In a Word . . .

. . . April

Flake, from Old English flakka, for ‘flat, level, particle’

Flake, from Old English flakka, for ‘flat, level, particle’

 

April . . . “is the cruellest month . . . ” I’ve never understood why.

From TS Eliot’s epic The Wasteland. April, he wrote, “is the cruellest month, breeding/Lilacs out of the dead land, mixing/Memory and desire, stirring/Dull roots with spring rain.”

We know that in 2021 – to date – January has been the cruellest month, with Covid-19 taking more then than in any other so far.

Eliot wrote The Wasteland following that last great global pandemic which shut down the world, the Spanish flu. He and his wife caught it in 1918 with much of the poem written as he recovered. And that pandemic followed the second World War, with its industrial-scale slaughter.

If April is cruel for him then, and maybe for us now, that is because it represents hope dashed. We had hoped for greater freedoms from next Monday, April 5th, an expectation exploded in recent weeks, leaving us with our memories of the pre-Covid world and a yearning desire for it again.

April has confronted us with the perennial problem of hope – that it can raise frail expectations.

The other day I found two contrasting “literatures of hope” in my letter box. One from a TD, a member of the Dáil’s permanent-opposition-by- choice, promising the sun, moon, plough and the stars in return for my support. The other a message from the Jehovah’s Witnesses assuring me of a sure-fire route to eternal happiness (terms and conditions apply).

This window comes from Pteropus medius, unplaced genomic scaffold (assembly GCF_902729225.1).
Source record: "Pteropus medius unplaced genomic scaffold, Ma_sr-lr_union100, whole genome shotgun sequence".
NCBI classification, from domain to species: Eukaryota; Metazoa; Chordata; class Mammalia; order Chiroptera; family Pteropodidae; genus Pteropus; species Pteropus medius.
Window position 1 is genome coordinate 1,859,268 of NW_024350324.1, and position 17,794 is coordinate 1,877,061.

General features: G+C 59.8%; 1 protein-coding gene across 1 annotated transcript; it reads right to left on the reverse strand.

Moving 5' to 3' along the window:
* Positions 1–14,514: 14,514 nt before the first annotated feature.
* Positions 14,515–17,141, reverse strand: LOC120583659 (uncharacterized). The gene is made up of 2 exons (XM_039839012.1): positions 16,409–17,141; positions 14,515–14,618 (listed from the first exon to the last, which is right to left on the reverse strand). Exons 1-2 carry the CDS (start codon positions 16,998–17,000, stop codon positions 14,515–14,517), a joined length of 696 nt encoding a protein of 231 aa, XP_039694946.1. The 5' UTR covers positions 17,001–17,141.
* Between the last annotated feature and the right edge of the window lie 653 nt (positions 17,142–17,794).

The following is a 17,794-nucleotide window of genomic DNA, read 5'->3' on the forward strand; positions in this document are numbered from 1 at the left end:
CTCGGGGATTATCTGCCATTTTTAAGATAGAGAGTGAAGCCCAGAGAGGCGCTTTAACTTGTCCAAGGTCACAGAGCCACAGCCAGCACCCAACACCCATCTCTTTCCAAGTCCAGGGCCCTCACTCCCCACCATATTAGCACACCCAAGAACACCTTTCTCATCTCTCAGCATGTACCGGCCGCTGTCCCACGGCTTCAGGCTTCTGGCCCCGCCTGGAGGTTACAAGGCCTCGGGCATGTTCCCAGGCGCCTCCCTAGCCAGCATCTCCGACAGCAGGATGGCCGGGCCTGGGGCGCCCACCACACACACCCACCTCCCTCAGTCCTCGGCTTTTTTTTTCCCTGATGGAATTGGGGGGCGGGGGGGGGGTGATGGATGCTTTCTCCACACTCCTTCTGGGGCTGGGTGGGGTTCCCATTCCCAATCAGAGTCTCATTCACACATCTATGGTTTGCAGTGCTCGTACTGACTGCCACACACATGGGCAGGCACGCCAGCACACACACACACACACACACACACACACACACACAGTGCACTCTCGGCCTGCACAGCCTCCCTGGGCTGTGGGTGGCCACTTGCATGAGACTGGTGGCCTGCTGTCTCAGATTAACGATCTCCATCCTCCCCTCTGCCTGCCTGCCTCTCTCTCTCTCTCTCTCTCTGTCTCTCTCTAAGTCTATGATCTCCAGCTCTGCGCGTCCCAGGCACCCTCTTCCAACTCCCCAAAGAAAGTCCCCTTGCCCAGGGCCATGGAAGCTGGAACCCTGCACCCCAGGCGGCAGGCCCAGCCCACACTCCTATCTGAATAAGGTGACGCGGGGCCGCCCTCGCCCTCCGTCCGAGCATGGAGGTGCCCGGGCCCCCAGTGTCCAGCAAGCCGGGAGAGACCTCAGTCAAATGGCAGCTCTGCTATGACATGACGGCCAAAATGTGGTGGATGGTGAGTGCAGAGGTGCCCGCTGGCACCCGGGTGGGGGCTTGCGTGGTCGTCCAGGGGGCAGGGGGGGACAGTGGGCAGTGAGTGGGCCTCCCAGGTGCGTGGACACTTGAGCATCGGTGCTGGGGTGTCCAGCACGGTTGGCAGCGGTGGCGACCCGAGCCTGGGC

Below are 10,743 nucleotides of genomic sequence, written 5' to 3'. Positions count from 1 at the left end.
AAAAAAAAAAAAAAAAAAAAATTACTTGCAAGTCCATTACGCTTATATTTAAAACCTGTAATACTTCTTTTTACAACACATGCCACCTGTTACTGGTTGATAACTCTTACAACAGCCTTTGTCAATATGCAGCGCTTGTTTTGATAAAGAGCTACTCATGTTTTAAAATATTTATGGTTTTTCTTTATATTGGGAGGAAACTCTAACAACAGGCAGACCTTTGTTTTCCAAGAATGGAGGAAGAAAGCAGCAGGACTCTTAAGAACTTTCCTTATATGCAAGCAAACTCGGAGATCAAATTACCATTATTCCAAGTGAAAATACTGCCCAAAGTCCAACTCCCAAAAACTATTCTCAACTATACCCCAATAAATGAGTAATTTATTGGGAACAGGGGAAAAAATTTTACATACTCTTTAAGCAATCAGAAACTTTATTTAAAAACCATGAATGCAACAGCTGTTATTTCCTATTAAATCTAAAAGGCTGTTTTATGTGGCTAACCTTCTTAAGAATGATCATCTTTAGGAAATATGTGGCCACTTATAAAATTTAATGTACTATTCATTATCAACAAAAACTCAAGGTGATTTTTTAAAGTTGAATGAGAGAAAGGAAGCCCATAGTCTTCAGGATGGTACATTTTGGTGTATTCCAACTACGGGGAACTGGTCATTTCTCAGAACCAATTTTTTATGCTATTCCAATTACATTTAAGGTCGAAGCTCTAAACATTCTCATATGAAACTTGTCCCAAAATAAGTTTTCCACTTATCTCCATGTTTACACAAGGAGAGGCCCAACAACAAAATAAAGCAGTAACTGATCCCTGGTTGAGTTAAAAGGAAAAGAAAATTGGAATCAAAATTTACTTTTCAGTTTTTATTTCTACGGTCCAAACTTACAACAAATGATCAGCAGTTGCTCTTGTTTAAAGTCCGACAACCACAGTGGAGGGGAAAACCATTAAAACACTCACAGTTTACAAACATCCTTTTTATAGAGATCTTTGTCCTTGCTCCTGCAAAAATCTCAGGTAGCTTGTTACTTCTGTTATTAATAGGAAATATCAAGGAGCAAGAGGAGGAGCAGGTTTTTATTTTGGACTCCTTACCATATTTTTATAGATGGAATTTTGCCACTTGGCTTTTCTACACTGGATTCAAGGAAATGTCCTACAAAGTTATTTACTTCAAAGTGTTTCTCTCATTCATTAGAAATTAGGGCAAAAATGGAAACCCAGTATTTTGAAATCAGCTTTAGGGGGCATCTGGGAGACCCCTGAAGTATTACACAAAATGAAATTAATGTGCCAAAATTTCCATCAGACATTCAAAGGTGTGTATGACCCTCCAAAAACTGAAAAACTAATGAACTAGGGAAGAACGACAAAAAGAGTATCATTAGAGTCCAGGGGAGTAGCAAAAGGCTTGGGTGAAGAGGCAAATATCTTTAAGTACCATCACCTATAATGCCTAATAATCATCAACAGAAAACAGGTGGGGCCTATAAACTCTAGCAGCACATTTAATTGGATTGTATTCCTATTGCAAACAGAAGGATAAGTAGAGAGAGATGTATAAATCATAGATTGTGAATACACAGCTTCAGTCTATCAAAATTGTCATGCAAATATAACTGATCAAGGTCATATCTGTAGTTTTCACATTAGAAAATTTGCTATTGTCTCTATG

Both trade in the same currency, hope. Where the politician is concerned I can at least hold him to account if he fails in realising my hopes but what about those promising an eternal life?

Their assurances cannot be proved or disproved this side of a grave. True, I have yet to hear of a dissatisfied customer returning to complain! That is where religion wins when it comes to hope there is no customer complaints department.

For most of us it is best to hope moderately. Wisely, but not too well. And to love April, the first of those three months – April, May, and June – when the year is in its glorious youth.

Welcome April, the “sweet showers of April” (“Aprill with his shoures soote”), as Geoffrey Chaucer put it 600 years ago in his Canterbury Tales.

April, from Old French avril, Latin Aprilis, second month of the Roman calendar.

inaword@irishtimes.com

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